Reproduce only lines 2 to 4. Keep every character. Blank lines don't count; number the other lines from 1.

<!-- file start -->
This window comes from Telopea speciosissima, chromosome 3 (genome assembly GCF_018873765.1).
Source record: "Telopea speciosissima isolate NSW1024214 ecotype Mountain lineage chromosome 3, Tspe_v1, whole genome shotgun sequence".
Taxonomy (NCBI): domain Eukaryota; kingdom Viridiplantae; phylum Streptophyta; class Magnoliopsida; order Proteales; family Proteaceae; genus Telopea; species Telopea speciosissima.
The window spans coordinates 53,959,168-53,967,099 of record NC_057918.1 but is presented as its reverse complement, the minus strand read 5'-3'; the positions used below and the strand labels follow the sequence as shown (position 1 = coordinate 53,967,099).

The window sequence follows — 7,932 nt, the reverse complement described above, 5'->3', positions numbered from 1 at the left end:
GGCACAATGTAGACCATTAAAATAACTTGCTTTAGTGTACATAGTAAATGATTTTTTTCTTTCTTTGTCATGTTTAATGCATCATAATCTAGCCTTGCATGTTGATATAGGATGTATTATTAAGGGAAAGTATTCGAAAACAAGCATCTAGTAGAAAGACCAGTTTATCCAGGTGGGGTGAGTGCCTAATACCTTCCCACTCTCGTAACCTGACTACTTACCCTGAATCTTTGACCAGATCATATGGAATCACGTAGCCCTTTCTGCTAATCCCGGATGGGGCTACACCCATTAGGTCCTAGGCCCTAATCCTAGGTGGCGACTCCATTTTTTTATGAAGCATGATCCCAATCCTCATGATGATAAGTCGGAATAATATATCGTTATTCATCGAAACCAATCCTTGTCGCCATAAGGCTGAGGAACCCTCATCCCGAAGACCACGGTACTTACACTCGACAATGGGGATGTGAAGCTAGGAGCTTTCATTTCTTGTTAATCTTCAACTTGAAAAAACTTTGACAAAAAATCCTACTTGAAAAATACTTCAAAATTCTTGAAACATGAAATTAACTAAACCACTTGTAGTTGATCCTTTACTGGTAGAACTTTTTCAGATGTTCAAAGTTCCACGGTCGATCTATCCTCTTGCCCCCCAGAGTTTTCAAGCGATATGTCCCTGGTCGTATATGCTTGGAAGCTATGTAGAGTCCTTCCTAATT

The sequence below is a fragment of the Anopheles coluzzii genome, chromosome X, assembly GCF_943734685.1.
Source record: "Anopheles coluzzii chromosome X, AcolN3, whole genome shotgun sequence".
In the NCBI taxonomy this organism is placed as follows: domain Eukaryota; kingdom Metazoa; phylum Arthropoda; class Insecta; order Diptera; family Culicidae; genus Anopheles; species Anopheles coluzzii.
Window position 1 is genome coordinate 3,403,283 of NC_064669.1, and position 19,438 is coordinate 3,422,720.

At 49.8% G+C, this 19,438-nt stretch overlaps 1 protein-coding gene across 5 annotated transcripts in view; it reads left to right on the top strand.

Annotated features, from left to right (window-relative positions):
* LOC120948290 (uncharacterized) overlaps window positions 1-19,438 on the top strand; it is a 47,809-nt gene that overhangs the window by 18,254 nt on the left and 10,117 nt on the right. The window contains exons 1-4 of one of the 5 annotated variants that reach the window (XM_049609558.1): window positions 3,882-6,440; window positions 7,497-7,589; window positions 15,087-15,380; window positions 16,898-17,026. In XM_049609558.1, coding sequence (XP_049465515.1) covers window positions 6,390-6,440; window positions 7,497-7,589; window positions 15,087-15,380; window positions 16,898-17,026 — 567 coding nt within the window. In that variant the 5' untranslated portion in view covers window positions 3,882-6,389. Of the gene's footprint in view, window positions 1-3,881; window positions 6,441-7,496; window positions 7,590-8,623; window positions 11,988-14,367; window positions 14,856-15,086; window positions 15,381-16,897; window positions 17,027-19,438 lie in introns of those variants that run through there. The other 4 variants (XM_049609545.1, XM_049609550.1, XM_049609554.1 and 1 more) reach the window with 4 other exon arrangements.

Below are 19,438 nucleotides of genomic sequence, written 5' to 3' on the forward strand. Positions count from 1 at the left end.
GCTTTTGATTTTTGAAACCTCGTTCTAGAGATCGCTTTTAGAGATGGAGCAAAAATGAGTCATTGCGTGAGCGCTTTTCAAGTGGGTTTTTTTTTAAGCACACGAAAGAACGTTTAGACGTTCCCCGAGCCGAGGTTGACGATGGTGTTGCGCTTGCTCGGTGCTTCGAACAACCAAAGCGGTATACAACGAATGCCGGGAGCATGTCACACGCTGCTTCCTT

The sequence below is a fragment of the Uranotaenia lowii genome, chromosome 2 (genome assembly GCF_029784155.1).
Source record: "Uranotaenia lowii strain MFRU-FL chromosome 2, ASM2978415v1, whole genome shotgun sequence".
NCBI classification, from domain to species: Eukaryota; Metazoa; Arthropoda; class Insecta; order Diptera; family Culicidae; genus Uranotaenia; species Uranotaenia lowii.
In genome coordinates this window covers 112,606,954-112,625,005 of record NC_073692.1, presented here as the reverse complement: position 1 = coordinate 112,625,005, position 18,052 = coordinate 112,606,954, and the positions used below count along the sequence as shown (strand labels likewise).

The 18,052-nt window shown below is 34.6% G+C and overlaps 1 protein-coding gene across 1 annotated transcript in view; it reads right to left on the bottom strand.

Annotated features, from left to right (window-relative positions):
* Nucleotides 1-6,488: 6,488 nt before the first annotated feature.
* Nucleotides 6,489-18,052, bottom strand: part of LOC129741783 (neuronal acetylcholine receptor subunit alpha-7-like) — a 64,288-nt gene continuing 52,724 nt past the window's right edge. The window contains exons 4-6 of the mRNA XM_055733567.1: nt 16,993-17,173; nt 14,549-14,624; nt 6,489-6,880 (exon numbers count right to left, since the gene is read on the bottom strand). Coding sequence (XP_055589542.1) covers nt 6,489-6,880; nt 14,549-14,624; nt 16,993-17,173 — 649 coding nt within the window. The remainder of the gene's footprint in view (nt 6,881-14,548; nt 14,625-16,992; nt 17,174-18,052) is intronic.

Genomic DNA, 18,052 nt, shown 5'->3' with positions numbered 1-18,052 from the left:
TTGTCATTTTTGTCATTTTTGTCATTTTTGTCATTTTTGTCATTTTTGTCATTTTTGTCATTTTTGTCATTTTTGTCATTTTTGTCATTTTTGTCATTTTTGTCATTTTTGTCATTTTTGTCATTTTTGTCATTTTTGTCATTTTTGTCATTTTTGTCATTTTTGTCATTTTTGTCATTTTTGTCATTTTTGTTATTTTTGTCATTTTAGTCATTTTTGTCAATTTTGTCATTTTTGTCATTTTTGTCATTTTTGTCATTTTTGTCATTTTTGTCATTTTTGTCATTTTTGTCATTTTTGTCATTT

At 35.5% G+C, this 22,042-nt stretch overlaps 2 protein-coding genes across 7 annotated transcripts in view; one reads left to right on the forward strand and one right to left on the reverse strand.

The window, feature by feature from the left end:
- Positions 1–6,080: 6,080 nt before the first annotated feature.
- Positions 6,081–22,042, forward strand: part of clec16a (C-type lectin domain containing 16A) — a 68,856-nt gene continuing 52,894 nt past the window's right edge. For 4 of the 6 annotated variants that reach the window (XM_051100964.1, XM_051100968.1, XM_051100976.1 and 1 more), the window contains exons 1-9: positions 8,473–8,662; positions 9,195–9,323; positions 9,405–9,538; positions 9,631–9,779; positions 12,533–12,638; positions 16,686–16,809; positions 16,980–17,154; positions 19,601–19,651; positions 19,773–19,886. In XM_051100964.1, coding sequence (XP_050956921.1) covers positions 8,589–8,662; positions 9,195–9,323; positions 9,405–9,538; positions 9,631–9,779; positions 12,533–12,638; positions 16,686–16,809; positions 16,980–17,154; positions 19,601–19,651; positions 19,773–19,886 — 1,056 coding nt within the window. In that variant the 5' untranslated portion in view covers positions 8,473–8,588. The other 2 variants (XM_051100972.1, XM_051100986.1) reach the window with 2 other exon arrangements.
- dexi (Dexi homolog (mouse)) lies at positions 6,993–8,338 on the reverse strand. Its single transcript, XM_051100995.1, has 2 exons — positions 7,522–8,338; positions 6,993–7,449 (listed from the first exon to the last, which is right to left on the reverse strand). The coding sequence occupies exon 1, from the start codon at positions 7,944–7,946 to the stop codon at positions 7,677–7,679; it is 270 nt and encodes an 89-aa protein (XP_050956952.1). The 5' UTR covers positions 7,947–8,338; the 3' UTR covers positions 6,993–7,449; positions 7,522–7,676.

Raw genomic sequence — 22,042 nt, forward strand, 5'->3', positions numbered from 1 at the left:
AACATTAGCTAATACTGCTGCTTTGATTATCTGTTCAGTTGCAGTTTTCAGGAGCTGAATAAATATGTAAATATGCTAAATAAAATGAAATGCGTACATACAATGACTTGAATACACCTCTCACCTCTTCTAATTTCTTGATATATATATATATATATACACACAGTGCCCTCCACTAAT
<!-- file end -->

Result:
Source record: "Telopea speciosissima isolate NSW1024214 ecotype Mountain lineage chromosome 3, Tspe_v1, whole genome shotgun sequence".
Taxonomy (NCBI): domain Eukaryota; kingdom Viridiplantae; phylum Streptophyta; class Magnoliopsida; order Proteales; family Proteaceae; genus Telopea; species Telopea speciosissima.
The window spans coordinates 53,959,168-53,967,099 of record NC_057918.1 but is presented as its reverse complement, the minus strand read 5'-3'; the positions used below and the strand labels follow the sequence as shown (position 1 = coordinate 53,967,099).